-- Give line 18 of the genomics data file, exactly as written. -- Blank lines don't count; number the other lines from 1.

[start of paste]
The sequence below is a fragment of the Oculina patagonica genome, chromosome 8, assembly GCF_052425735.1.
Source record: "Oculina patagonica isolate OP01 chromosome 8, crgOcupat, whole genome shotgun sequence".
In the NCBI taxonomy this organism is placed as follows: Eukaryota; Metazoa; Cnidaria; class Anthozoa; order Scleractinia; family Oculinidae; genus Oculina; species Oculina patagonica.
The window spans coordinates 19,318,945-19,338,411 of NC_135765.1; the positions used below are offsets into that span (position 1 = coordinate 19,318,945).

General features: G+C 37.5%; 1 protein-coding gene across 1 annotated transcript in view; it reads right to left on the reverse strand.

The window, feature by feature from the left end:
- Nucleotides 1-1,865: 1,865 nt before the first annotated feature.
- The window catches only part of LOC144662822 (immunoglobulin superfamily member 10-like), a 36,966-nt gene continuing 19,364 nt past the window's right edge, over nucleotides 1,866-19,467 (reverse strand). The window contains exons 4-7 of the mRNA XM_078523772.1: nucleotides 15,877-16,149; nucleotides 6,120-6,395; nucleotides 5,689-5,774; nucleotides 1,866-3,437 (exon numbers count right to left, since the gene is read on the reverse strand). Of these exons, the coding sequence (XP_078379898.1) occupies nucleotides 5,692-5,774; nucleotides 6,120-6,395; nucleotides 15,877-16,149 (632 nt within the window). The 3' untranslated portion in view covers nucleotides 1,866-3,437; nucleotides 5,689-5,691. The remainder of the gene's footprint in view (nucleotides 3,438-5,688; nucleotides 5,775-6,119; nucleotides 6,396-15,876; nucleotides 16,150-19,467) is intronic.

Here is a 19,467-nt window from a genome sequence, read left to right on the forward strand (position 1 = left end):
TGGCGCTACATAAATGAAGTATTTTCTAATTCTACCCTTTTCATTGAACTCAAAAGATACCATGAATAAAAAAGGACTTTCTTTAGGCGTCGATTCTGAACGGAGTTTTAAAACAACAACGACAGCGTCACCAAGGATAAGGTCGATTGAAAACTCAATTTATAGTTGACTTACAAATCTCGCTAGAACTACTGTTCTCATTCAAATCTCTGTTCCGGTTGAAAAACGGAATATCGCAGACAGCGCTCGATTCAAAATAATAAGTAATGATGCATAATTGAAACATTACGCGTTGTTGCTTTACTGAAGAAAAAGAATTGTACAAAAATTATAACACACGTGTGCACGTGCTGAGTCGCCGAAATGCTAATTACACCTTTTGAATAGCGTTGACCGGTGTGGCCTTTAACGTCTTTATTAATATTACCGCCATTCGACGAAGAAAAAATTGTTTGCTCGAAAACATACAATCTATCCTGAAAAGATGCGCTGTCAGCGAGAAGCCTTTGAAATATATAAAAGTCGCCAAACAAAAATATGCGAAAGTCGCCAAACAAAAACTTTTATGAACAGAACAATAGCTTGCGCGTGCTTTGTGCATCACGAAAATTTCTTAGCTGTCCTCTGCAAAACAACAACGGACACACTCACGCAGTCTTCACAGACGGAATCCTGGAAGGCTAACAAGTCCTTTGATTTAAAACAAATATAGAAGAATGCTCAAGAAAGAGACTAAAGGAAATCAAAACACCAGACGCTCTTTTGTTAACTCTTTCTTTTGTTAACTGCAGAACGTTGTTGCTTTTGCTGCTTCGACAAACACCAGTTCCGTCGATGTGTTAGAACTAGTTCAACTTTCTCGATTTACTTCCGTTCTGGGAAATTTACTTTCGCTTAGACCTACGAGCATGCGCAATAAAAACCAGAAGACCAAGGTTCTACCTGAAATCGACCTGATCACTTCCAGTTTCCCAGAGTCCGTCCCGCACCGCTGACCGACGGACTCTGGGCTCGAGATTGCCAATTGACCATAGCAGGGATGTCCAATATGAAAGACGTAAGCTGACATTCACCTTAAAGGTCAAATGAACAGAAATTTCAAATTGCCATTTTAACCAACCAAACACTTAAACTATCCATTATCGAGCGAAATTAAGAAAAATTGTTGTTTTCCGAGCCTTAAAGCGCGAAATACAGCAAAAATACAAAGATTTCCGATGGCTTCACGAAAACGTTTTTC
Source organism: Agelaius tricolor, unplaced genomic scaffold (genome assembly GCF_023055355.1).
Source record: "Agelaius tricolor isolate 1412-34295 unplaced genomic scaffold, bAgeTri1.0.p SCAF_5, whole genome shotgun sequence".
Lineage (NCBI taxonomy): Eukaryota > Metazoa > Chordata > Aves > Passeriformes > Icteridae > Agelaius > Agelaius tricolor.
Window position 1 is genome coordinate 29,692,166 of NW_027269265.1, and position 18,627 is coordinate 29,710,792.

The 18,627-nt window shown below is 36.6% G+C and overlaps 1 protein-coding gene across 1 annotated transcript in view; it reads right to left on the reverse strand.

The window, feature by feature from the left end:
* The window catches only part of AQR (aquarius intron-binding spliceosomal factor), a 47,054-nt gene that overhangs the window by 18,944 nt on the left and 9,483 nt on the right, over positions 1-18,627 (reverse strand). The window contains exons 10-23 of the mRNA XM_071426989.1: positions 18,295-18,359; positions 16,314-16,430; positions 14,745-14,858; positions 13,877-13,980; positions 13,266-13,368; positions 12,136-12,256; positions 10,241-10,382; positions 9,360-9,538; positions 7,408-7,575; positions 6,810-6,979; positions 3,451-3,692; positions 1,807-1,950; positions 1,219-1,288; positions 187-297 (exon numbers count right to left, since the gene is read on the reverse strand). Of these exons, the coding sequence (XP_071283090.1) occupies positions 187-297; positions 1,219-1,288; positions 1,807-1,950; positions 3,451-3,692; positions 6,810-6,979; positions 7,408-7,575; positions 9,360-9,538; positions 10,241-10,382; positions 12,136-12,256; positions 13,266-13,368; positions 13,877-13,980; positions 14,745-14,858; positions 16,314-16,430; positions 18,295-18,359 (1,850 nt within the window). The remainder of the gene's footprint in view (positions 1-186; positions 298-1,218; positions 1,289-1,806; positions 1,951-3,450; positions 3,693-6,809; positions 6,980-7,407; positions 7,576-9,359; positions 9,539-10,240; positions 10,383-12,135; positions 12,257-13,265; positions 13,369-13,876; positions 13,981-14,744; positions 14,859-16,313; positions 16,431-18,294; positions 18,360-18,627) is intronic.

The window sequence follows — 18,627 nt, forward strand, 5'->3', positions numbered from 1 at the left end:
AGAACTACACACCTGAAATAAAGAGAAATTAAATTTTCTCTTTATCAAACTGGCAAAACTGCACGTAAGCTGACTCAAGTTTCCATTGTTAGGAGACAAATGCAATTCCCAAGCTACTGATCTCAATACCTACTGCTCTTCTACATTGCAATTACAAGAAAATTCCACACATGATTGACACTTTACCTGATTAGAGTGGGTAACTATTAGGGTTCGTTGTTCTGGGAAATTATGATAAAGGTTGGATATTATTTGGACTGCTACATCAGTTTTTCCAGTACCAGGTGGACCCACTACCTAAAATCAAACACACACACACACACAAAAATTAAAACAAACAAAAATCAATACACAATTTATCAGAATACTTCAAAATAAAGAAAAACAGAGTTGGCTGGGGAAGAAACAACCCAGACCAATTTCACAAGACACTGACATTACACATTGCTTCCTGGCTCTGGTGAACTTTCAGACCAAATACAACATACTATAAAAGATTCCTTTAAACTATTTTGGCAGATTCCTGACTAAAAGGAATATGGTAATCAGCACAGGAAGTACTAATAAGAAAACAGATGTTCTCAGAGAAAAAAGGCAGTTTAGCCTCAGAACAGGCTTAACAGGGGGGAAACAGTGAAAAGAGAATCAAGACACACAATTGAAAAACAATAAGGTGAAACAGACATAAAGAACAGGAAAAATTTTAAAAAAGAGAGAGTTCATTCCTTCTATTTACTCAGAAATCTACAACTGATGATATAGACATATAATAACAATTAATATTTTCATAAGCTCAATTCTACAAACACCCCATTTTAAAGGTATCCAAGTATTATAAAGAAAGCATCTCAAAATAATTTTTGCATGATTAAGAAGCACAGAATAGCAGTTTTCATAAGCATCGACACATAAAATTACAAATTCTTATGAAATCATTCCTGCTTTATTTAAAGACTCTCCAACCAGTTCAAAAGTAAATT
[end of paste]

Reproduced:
The window sequence follows — 18,627 nt, forward strand, 5'->3', positions numbered from 1 at the left end: